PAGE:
So as we enter Holy Week, think about your life, your priorities, your sense of where God is and calling you, to step up to what Jesus is saying here – around a practical outworking of the Christian life – not to exist out of a sense of privilege or even wealth, but the calling to follow Jesus as he demonstrates his Messiahship, after he has entered Jerusalem the first time on Palm Sunday, and comes the second day to challenge the Authority of the Temple and the power of the Market.
And so in the context of Jesus challenging the Powers of the Religious Temple and the power of the Market, we remember that Jesus anointed and healed those in need, as the new authority is centred on the Kingdom of God, or rather – the Kin-dom of God as a New Zealander friend once called it.
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Continuing with my weekly New Monasticism reflection….
It might be a very obvious thing to say, but you cannot think yourself into being a Christian. It actually takes a lot of formation, intentionality and experience of God to be able to even begin to comprehend what it means to commit to following the way of Jesus.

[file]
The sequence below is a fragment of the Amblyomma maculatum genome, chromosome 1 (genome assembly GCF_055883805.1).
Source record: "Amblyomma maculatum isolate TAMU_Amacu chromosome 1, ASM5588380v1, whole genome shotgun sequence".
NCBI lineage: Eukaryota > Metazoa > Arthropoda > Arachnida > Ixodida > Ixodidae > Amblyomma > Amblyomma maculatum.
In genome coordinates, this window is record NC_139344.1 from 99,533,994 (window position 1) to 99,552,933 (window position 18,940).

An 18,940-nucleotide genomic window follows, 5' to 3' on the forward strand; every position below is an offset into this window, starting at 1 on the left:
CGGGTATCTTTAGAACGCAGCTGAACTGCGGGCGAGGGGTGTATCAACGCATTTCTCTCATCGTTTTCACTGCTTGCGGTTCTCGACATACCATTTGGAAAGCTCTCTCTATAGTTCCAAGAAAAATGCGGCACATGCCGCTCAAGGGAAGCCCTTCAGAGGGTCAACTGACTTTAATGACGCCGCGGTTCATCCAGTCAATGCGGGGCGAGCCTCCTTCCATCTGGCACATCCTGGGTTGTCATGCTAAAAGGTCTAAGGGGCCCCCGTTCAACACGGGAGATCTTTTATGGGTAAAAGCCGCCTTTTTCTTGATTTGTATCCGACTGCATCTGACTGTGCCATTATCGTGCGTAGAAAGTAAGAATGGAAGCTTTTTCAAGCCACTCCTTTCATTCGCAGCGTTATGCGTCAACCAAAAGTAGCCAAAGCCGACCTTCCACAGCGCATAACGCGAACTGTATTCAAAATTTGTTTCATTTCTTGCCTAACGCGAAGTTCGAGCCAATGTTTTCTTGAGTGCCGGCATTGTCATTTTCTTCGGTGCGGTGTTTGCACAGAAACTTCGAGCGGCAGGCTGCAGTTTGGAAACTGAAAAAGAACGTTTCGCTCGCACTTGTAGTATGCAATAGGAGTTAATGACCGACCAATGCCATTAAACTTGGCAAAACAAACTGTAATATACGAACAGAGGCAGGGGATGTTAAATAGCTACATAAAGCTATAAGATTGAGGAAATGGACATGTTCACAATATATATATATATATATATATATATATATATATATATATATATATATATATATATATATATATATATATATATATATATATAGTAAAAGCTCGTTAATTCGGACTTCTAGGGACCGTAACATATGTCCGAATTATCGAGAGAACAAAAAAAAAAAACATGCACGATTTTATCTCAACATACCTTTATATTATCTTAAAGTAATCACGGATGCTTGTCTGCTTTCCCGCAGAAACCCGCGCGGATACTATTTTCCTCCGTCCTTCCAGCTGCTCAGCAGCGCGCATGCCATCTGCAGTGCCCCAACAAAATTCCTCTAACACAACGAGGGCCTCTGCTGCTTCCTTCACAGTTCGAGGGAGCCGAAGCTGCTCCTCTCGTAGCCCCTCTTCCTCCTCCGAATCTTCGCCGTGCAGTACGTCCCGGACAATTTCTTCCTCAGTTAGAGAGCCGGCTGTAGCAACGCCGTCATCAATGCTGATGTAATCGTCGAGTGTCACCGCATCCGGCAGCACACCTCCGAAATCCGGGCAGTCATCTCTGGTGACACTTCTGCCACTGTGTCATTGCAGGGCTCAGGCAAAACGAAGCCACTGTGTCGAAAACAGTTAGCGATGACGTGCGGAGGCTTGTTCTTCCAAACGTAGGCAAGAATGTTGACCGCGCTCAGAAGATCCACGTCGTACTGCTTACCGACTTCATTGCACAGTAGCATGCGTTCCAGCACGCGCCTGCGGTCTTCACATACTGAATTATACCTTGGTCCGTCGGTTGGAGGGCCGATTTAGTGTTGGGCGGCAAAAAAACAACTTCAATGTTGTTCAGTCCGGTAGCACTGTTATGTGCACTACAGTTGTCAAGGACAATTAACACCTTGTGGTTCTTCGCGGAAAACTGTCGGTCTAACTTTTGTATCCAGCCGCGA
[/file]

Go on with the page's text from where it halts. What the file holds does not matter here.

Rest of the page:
One of the great problems of the Church in the West is that the Church is still thoroughly affected by modernist culture that was obsessed with the Scientific method as forms of Truth. And when I say Truth I mean objective Truth. They truly did believe that absolutely everything could be explained in a hypothesis and it was only a matter of time before Science will be able to explain and know everything. By implication then, there would be no place for subjective experience, art or spirituality. Now looking back from our current Post-Secular Culture we know that to be a lie.
So weirdly some Churches and some in the Churches believe that Christianity is a ‘belief’ system, a way of thinking. I have never understood this. Christianity is so much more than a way of thinking, it is about a way of life, of living, in obedience to the way of life explained by Jesus as recorded in the New Testament of the Bible.
The Early Church understood this, for them, they understood the implications of the Jesus as a way of life, a calling to human community, of sharing material possessions, of giving away generously with those who had little and seeking to pray and encounter God through forms of prayer and worship.